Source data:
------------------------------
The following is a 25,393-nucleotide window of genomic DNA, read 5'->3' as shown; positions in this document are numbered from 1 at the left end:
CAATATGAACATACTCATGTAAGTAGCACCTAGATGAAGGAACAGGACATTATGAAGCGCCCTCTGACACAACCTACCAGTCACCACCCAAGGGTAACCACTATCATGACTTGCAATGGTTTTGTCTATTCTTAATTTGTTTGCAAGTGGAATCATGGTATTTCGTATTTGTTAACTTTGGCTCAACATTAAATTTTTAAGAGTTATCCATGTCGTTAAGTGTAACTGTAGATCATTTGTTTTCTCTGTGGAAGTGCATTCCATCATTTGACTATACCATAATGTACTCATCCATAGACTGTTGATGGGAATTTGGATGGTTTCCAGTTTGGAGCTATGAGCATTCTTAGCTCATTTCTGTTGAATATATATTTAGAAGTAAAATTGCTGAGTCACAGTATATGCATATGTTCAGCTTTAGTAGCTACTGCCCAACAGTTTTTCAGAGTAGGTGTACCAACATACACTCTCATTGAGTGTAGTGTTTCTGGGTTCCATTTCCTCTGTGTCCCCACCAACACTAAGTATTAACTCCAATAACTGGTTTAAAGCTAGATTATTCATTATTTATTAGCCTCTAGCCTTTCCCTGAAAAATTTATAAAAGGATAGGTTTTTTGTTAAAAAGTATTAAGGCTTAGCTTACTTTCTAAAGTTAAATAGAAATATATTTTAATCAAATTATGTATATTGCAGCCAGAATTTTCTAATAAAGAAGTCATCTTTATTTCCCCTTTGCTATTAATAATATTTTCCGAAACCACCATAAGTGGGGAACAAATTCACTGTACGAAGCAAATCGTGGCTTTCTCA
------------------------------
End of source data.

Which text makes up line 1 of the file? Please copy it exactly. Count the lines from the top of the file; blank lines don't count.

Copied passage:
The following is a 25,393-nucleotide window of genomic DNA, read 5'->3' as shown; positions in this document are numbered from 1 at the left end: